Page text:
Rideout, David Walter George (1984) Corrosion and wear of plates in the production of refiner mechanical pulp. Masters thesis, Memorial University of Newfoundland.
PDF (Migrated (PDF/A Conversion) from original format: (application/pdf))
- Accepted Version
Available under License - The author retains copyright ownership and moral rights in this thesis. Neither the thesis nor substantial extracts from it may be printed or otherwise reproduced without the author's permission.
Disk refining has become an increasingly important process for the manufacture of mechanical pulp for the production of newsprint and other "groundwood" speciality papers. The history of the development of chip refiners beginning with their use in pulp property modifications in the early 1900's and their use for semichemical and mechanical pulping processes at present is briefly renewed. -- Disk refining, as a pulping process, has in spite of its promise to replace chemical pulp not been without its technical difficulties; the major ones being the high energy inputs required as compared to stone groundwood, variations in quality and inadequate plate life. Each of the variables associated with these difficulties is reviewed in an extensive literature review. -- Since refiner plate wear and refiner plate corrosion both involve loss of plate material and are critical factors in plate life, the review of literature was extended to cover these variables. Although literature on wear and corrosion of refiner plates is extensive, little was found directly pertaining to refiner plate life. Because of this deficiency of information in both these important areas, experimental work was conducted on both the wear and corrosion of Ni-hard refiner plates. -- The wear of refiner plates run on a Sprout Waldron 42-1B refiner at Price (Nfld.) Pulp and Paper Company Limited, Grand Falls, Newfoundland, was monitored using a systems analytical approach coupled with standard v metallurgical techniques. The refiner plates after use were found to have worn in sharply defined annular zones at randomly defined radii. In each zone the wear was asymmetrical, with one of the opposing plates wearing more than the other. The location of the wear zone and the disk experiencing wear (rotor or stator) were found to be random. -- At first, it was believed that this unusual wear pattern was the result of plate clashing and/or damage by foreign material. Metallurgical and electrochemical studies of the plates within the framework of systems analysis clearly showed that this was not the case, and that the metal removal patterns observed were indicative of that produced by a process not dissimilar to electrochemical machining. -- The corrosion characteristics of Ni-Hard plates were analyzed by potentiostatic polarization methods using an intact refiner plate as the working electrode. A potential was impressed upon this electrode causing it to corrode. The resultant current density as a function of applied potential was plotted giving a polarization curve for Ni-Hard. The procedure followed was based upon ASTM Standard Method G5, modified such that an intact refiner plate could be used. No attempt was made to duplicate the temperature and consistency conditions in the refining zone of a commercial refiner because of the experimental difficulties involved and the fact that these conditions are still not well understood. In spite of this limitation, the results gave some interesting insights into the effect that additives have in extending refiner plate life. Results showed that corrosion rates were lower when dissolved oxygen was high, bringing into question the belief that the role played by Na₂SO₃ in enhancing refiner plate life is via a mechanism of oxygen scavenging. -- The potential for extending refiner plate life by corrosion control techniques is discussed. These include: -- 1.. control of O₂ content, -- 2. alloying of plates, -- 3. anodic protection, -- 4. cathodic protection.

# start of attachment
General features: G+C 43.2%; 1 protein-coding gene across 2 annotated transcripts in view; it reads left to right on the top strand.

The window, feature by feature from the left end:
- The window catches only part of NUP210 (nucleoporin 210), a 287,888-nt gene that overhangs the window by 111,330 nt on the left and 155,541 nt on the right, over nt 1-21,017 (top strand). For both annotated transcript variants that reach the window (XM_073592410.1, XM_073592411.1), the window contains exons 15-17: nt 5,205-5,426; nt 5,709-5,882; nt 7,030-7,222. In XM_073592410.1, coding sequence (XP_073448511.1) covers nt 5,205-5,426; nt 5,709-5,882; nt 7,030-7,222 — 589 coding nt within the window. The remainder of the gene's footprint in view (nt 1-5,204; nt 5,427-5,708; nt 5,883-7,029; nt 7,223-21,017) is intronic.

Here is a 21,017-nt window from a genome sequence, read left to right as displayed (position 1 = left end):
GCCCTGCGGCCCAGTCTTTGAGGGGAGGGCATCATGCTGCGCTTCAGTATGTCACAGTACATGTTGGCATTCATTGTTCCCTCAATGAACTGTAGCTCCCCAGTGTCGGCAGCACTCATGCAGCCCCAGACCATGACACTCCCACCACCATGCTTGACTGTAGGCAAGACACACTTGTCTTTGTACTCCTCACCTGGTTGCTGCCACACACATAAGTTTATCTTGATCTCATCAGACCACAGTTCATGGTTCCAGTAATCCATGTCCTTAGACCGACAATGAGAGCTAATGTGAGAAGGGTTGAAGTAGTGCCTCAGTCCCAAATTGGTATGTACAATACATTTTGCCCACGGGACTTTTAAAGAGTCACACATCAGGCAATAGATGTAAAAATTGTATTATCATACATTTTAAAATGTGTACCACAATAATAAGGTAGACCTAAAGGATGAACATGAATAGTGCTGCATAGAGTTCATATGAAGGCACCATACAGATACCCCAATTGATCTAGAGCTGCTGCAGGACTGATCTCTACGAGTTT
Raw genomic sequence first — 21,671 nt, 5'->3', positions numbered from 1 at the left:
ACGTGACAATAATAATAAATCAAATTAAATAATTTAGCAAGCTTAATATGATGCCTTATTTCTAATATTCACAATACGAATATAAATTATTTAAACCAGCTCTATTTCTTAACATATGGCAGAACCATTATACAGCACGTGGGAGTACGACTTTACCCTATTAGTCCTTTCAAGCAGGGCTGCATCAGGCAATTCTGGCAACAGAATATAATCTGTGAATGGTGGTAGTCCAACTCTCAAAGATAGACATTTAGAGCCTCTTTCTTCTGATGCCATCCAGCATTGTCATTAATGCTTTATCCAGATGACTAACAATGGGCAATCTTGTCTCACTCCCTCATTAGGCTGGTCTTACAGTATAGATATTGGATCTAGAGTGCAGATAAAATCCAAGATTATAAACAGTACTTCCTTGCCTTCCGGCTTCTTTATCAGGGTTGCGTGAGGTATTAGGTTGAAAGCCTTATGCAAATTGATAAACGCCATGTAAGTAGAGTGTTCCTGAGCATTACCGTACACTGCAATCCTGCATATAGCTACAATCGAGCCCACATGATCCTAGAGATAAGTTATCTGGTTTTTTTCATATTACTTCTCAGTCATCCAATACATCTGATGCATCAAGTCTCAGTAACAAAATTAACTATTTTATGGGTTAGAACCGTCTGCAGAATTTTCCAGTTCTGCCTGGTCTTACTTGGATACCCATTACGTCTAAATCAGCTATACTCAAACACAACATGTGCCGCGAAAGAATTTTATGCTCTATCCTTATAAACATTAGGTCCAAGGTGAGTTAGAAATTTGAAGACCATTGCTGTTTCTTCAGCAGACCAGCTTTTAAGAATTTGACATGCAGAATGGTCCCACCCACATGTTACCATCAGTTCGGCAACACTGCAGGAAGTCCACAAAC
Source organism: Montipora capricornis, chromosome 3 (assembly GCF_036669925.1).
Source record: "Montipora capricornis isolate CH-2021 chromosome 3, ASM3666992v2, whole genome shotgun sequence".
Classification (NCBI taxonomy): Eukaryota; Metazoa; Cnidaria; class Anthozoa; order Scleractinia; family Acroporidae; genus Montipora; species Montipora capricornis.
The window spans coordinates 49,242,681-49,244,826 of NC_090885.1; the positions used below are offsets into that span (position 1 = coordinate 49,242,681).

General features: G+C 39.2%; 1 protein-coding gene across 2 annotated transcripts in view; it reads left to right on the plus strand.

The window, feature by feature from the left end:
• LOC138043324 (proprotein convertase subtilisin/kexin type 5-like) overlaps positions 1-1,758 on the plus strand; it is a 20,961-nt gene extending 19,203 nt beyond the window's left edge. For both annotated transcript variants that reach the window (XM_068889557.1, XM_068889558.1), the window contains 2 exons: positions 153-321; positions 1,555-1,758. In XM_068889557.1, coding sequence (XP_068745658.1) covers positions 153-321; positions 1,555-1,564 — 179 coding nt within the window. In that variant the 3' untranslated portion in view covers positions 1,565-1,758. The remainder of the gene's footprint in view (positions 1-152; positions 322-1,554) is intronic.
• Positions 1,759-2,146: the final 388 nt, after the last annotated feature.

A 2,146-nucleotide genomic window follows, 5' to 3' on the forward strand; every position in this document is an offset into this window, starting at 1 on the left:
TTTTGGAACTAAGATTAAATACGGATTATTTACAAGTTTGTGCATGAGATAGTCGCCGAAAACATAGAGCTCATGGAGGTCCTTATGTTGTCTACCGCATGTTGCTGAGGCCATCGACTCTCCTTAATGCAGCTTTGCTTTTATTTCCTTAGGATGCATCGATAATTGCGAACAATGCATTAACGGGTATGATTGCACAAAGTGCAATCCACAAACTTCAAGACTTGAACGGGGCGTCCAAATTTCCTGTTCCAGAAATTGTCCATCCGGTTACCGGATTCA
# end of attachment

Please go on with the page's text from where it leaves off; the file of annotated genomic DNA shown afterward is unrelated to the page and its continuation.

|Item Type:||Thesis (Masters)|
|Additional Information:||Bibliography: leaves 209-213.|
|Department(s):||Engineering and Applied Science, Faculty of|
|Library of Congress Subject Heading:||Papermaking machinery--Corrosion|
Actions (login required)